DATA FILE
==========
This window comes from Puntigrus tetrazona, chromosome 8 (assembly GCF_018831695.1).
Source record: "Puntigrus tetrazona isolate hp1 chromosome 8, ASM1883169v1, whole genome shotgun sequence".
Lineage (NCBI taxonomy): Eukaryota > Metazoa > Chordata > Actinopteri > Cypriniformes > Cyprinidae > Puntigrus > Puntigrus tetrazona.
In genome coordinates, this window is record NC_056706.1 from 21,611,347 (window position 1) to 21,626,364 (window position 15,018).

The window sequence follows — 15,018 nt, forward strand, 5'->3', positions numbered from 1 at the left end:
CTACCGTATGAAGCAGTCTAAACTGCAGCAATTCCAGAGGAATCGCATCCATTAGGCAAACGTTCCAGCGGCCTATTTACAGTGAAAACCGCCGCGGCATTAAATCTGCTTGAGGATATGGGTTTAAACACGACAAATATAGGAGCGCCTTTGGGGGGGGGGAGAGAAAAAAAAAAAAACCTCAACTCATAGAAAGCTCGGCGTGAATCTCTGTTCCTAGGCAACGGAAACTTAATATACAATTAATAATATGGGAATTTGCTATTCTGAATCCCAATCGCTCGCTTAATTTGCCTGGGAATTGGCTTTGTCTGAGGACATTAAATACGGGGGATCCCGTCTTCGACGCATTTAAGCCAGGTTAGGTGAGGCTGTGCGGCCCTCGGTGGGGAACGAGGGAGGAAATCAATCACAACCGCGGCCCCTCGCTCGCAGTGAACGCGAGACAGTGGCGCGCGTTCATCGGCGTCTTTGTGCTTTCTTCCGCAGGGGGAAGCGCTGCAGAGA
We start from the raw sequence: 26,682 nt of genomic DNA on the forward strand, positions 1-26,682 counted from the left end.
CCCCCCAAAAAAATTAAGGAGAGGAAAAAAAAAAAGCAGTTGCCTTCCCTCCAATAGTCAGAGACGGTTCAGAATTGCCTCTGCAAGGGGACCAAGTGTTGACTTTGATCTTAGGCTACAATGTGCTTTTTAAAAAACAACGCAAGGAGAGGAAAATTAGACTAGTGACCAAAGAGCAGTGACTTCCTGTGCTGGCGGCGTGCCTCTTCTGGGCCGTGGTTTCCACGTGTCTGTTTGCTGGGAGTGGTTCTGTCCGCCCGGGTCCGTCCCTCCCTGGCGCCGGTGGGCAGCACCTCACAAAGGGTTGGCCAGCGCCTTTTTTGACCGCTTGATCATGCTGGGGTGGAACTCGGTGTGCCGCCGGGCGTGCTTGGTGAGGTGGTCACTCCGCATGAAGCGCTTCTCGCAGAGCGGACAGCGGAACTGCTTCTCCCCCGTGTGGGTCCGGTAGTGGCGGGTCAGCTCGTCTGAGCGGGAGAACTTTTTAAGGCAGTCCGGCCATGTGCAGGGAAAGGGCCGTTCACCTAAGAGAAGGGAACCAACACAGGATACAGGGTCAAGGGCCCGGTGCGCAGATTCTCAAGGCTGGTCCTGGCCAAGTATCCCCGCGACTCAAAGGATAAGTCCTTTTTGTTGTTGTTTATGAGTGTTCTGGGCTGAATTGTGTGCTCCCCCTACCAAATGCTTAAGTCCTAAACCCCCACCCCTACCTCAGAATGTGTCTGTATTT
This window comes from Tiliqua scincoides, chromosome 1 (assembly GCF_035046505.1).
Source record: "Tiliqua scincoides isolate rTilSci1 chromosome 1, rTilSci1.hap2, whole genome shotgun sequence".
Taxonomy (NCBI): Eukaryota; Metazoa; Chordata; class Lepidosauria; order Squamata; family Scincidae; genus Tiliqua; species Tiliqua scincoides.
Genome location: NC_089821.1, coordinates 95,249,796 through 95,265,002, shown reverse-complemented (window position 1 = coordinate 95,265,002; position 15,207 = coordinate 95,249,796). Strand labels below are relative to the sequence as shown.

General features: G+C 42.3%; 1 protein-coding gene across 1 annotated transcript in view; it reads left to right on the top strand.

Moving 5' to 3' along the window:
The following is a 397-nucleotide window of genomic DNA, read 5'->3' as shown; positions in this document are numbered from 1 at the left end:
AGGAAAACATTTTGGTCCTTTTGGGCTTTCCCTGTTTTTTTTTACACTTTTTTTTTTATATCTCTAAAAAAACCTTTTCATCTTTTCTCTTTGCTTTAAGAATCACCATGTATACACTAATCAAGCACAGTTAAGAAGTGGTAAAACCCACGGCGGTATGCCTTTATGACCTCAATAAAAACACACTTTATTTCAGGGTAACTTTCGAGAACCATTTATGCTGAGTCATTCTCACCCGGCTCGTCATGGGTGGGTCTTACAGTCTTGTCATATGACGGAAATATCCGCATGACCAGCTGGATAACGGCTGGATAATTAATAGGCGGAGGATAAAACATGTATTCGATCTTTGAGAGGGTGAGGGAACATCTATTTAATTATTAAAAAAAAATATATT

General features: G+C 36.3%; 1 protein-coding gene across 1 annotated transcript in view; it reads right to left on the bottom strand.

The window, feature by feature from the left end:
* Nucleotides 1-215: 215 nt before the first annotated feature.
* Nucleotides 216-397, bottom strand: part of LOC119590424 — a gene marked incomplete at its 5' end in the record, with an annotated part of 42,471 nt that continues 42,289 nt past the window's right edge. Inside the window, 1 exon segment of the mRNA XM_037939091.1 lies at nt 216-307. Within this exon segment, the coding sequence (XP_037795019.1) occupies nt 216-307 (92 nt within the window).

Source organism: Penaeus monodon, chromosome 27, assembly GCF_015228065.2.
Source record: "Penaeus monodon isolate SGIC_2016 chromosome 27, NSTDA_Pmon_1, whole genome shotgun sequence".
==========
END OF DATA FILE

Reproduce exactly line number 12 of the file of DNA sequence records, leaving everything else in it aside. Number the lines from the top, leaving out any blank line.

Genome location: NC_089821.1, coordinates 95,249,796 through 95,265,002, shown reverse-complemented (window position 1 = coordinate 95,265,002; position 15,207 = coordinate 95,249,796). Strand labels below are relative to the sequence as shown.